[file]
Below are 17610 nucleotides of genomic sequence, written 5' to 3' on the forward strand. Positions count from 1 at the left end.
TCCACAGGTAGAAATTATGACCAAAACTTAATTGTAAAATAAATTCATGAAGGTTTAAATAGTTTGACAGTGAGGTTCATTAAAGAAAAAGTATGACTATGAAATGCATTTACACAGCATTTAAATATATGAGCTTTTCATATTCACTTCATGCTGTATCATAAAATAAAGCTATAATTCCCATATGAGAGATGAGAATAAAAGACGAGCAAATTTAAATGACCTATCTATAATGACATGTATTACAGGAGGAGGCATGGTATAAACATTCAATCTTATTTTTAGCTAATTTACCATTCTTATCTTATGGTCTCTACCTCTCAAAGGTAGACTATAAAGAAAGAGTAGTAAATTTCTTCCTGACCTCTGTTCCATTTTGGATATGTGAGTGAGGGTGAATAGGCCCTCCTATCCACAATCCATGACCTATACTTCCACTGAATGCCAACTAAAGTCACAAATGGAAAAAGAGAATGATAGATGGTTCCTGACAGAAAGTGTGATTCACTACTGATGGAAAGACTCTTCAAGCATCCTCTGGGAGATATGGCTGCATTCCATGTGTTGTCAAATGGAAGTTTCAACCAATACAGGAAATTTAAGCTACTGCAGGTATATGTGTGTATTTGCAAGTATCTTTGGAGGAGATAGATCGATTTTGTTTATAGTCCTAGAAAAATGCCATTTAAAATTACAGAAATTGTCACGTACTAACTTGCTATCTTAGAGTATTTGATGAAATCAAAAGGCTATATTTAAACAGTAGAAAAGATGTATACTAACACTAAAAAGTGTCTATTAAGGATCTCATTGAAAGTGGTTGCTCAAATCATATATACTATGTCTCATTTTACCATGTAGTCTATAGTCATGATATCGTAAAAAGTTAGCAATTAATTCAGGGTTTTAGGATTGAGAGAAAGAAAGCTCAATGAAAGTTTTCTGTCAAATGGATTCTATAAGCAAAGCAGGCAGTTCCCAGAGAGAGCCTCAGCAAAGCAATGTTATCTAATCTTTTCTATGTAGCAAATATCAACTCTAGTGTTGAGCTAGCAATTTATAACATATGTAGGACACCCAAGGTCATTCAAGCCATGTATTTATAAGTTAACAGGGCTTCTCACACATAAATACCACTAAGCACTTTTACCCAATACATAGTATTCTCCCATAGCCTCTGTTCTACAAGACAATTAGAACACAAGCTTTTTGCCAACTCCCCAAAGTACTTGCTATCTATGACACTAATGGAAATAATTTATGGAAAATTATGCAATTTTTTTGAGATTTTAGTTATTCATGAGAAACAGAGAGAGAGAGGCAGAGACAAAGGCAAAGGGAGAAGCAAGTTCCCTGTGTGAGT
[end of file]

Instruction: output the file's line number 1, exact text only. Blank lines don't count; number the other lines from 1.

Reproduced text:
Below are 17610 nucleotides of genomic sequence, written 5' to 3' on the forward strand. Positions count from 1 at the left end.